Norway’s Green Shipping Program is undertaking a project designed to expand current efforts in the shipping industry on ammonia engine research and safety and class rules to develop an ammonia-fueled ocean-going tanker . The public-private initiative supported by the Norwegian government wants to build on the experience of the short sea shipping segment with alternative fuels to start an ammonia pilot for global shipping.
Equinor owns the pilot and will lead the work involving partners such as DNV, Yara, Grieg and Altera Infrastructure. Færder Tankers contributes to the pilot project.
The ship’s designs will be developed by Norwegian company Breeze Ship Design. They will be responsible for the integration of the ammonia fuel and bunker systems, as well as the machinery and the propulsion system, into the ship.
The objective is to develop an Aframax tanker of 110,000 dwt which will be powered by ammonia. Among the main objectives of the pilot project is the study of the technical and economic applicability of ammonia engines, fuel and refueling systems using the generic tanker design developed by Breeze. They will seek to understand operational safety aspects and skill requirements as well as address safety issues in design. They expect to identify barriers to the adoption of ammonia as a marine fuel while also completing the design of an ammonia-powered tanker that can be chartered and operated by Equinor as a demonstration of the technology.
Breeze Ship Design is developing the concept of a tanker to be chartered by Equinor (Green Ship Project)
In a separate project in Norway, Grieg Edge and Wärtsilä are also collaborating to develop a revolutionary new tanker, the MS Green Ammonia. The vessel, which will carry and run on green ammonia, is expected to be operational as early as 2024. The partners’ plan is for M/S Green Ammonia to distribute its cargo from a factory in Berlevåg, in the far north of Norway, to various sites and end users along the Norwegian coast, including a power station in Svalbard in the Arctic Ocean. They plan to target current LNG users as early ammonia users.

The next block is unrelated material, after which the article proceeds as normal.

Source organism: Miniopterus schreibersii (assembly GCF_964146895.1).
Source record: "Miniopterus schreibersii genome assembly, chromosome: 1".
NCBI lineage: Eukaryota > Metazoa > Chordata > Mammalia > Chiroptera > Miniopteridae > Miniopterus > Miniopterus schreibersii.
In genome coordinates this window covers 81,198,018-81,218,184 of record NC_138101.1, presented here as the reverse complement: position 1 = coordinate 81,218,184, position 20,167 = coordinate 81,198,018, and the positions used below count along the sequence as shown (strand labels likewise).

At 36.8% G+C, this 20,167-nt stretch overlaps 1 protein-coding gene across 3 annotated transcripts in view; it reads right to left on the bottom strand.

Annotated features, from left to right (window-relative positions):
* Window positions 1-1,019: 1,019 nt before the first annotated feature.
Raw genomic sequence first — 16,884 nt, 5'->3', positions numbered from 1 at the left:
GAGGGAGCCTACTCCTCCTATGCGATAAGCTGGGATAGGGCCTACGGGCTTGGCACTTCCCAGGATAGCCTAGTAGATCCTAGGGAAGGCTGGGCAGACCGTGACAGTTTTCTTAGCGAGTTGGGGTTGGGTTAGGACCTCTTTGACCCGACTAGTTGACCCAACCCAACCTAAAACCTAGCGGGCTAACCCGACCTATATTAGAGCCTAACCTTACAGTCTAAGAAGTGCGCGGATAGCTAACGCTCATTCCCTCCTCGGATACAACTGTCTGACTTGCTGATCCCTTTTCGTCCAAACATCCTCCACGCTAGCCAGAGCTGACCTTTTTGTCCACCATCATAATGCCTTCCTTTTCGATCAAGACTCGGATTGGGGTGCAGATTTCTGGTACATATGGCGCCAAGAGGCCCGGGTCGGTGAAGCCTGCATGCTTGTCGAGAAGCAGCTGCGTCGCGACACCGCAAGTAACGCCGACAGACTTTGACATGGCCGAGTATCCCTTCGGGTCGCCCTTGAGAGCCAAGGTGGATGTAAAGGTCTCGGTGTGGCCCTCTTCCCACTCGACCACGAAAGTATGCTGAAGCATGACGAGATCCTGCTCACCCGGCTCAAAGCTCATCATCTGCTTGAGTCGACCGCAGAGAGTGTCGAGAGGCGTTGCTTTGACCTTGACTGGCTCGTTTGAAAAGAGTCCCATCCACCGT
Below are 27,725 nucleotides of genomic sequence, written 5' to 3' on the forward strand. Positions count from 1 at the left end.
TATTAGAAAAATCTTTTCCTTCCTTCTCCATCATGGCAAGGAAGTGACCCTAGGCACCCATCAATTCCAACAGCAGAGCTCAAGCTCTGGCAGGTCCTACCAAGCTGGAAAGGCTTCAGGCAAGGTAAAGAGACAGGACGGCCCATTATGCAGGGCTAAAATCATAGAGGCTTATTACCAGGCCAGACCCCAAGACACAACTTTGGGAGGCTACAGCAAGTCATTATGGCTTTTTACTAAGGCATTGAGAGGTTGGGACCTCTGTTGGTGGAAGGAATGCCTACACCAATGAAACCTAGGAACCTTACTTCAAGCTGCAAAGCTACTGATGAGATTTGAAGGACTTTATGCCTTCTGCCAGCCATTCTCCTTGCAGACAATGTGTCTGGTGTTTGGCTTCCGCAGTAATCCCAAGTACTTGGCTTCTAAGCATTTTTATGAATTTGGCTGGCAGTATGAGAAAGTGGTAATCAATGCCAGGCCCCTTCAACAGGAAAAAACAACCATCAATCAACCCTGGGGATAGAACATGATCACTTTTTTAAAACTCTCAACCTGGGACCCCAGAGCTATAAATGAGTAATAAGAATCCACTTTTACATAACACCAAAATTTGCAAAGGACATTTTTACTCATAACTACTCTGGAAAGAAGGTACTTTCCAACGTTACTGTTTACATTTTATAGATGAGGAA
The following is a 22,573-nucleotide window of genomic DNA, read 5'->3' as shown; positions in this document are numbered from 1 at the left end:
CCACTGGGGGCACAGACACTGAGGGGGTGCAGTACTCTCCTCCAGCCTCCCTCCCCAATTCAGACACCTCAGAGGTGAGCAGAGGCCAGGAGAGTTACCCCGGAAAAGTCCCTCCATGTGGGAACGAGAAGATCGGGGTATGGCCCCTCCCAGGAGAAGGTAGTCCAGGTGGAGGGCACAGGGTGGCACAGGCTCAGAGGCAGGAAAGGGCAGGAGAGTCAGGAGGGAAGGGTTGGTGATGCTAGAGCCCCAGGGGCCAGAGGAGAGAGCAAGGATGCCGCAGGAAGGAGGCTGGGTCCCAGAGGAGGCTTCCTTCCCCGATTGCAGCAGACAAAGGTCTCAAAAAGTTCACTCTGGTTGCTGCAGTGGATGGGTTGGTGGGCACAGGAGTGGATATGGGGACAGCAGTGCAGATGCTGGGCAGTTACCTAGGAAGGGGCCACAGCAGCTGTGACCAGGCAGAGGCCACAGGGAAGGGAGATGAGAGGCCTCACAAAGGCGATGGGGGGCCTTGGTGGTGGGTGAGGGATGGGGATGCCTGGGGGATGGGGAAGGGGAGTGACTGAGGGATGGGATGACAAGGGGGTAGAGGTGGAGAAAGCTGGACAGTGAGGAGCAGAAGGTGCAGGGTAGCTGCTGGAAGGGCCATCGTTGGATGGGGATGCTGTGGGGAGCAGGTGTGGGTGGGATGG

Last week, Japan’s NYK, MTI Co. and Finland’s Elomatic announced that they had completed development of a concept for an ammonia-ready LNG-fueled vessel that can be converted from LNG to an LNG-fueled vessel. ammonia. During the first phase of the project, they developed designs for a post-Panamax car carrier and bulk carrier seeking to develop the concept and determine issues that are not yet technically feasible. They looked at the material needed for the tank, the placement of additional tanks for ammonia, which has a larger volume than LNG, the strength and stability of the hull structure through the addition of tanks and ‘a device for supplying ammonia to the main engine. Currently they are working on the design of a Capesize bulk carrier and a very large crude oil carrier, which they plan to complete by mid-year and by the end of 2022 proceed with the actual design of an ammonia-ready vessel with a shipyard and marine product manufacturers incorporating the concept design, including the optimal fuel tank layout, ammonia supply device and structural strength of the shell.